This post series is NOT going to be a treatise on the definition of the core.
Suffice to say that there are many different interpretations about that subject.
Some consider only the abdominal musculature to be the core.
Others would consider pretty much everything in the torso and midsection to be integral to core function.
In fact, with more research going into fascial lines and connections, I bet we’ll see even more complex core models come in to play in the near future!
That being said, in this post series I’m just going to discuss WHY a functioning core (no matter what your definition) is fundamental for avoiding or resolving low back pain and many other musculoskeletal aches and pains.
As I’ve written before, I believe the core has two main functions. These are:
1. To resist movement. This can be further broken down into resisting flexion (forward bending), extension (bending backwards), side flexion (bending to the side) or any combination of these (rotations).
2. To transfer energy. This includes creating the ability to run, jump, throw, or do pretty much any activity that requires movement in a gravity rich environment.
So why are these two core functions important?
As discussed previously here (causes of low back pain), one of the common elements that often appears is motor control issues. A malfunctioning core falls into this category.
Keeping in mind the first of the two core functions, we can see that resisting movement is a stability function. And that’s what the core should be doing.
Our bodies are constantly under attack by all sorts of forces, many of these which are directly or indirectly influenced by gravity. They are referenced by many titles and go by many different names: shear, torsion, pressure, traction, compression, distraction and so on.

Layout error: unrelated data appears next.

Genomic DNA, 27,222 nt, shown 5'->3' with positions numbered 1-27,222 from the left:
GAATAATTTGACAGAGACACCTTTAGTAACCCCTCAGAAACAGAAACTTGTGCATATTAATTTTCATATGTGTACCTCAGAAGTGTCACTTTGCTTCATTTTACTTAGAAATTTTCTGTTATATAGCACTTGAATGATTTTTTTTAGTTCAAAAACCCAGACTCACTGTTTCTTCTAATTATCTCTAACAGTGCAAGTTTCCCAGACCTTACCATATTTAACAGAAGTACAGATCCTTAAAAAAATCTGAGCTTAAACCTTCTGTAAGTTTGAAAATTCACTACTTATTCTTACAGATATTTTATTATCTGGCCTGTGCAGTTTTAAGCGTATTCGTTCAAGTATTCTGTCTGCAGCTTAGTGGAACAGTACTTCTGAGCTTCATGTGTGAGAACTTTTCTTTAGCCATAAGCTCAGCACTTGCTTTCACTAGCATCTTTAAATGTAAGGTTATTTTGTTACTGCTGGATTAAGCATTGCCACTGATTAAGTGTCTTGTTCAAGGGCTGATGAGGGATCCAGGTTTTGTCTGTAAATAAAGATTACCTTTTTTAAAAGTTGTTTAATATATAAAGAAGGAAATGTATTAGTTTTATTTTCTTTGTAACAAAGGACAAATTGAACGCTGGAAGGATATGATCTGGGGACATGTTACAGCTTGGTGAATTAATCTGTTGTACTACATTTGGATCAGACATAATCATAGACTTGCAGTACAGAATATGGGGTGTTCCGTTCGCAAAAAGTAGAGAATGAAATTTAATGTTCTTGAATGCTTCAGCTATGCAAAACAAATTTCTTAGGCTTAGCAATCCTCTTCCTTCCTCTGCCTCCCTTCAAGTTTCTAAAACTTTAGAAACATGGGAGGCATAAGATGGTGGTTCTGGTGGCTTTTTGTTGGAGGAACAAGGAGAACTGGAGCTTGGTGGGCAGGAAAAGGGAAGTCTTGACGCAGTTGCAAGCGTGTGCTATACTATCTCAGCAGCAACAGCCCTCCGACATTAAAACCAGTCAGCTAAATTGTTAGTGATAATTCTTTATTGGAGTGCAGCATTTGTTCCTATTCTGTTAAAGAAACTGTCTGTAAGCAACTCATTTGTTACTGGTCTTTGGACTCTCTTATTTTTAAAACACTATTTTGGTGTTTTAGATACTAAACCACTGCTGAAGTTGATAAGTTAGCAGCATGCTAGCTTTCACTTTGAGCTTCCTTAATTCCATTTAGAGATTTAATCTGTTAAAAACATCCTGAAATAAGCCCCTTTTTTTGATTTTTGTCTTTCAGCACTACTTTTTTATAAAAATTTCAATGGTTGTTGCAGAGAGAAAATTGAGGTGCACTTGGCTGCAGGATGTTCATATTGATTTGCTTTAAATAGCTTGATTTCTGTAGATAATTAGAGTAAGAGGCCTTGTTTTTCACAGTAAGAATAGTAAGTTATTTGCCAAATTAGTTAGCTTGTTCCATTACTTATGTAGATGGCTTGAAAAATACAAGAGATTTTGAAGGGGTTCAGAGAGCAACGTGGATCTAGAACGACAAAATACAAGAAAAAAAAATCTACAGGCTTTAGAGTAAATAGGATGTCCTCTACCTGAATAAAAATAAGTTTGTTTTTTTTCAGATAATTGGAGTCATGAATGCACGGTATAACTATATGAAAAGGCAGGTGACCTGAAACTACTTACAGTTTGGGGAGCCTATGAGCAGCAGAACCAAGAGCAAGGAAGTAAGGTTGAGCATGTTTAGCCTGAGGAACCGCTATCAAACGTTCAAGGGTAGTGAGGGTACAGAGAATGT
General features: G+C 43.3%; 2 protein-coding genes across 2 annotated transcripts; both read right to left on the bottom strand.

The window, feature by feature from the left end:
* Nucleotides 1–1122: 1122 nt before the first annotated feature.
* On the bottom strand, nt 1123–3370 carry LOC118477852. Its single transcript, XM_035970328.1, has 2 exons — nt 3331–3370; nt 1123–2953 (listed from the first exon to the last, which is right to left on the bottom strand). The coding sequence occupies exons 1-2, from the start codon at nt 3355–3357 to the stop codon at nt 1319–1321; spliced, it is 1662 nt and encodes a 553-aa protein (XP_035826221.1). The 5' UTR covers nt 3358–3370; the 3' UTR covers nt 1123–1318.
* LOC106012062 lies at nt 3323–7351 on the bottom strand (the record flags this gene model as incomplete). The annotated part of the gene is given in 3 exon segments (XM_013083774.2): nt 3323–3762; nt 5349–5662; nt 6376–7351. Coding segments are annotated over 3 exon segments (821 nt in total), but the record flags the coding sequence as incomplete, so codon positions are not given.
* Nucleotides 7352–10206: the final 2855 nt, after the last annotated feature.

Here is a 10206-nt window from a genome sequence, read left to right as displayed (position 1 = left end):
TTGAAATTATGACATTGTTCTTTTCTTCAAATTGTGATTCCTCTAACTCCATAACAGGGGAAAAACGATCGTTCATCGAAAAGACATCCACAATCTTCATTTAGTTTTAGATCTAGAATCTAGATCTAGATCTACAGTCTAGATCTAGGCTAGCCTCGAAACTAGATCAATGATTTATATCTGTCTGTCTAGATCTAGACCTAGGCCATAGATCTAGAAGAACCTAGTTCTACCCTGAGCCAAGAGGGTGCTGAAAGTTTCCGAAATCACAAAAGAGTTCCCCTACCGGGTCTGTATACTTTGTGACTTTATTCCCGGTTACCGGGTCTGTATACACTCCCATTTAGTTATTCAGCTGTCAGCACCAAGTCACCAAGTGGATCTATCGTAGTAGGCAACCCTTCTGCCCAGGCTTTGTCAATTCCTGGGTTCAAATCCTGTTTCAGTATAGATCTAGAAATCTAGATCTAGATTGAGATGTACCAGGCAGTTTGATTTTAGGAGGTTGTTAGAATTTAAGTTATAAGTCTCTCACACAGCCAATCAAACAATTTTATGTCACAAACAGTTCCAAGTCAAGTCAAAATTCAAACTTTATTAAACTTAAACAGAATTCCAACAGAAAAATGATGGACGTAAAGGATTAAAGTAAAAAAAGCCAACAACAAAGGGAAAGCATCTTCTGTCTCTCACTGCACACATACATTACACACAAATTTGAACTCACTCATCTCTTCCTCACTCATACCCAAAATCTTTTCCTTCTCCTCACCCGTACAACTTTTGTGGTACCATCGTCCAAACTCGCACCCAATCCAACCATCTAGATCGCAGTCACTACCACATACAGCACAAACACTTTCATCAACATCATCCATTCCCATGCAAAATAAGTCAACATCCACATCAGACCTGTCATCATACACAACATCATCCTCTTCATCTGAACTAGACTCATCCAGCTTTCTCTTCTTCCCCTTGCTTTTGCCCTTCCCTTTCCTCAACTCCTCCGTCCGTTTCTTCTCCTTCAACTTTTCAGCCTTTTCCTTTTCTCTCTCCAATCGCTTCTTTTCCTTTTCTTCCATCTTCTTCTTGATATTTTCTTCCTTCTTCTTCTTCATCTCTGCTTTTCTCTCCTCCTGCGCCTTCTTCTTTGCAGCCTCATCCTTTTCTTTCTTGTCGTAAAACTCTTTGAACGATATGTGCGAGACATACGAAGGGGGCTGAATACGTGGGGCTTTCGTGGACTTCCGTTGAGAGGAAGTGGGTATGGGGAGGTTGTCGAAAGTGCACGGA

These forces, whether big or small, are constantly wearing down our bodies like water erodes rock and stone over time. These forces will eventually cause enough damage that something will give and we end up in pain or injured.
If our core is properly functioning, our bodies are better able to tolerate and dissipate these forces. Our bodies are better able to ward off the negative effects.
Let’s dig a little deeper and see just how a properly functioning core can spare your spine.
When all systems are working properly, the core muscles function to stabilize the many spinal components. If there is less movement through the spine, then there is less potential for wear, tear and damage. The spine is buffered against these eroding forces.
Now don’t get me wrong…I’m not saying that your spine shouldn’t move at all!
Quite the opposite.
There should be a SMALL amount of movement that takes place between the joints of the spinal column.
This is normal and required.
However, in my experience, most people move way TOO MUCH through their lower back thus putting all sorts of body parts at risk for injury, including the discs, joints, and ligaments.
Now moving on to the second core function of transferring energy.
The typical problem here is the potential for inefficient transfer of energy.
This faulty transfer can occur between our bodies and the environment (e.g. loss of energy between the ground and our feet when running) or even between body segments (e.g. loss of power from hips to shoulder to arm to hand when throwing a baseball).
Over time, these energy leaks lead to compensatory movements. These “cheating” ways of movement don’t allow our body to properly buffer against those daily forces, which then puts of muscles, tendons, joints and discs at risk for pain or injury.
So how do you fix these?
In my next post, I’ll outline a short, basic core training program that I’ve used to help clients better understand and apply proper core function to resist movement, to transfer energy and get them back to enjoying a pain free life.
Yours in movement.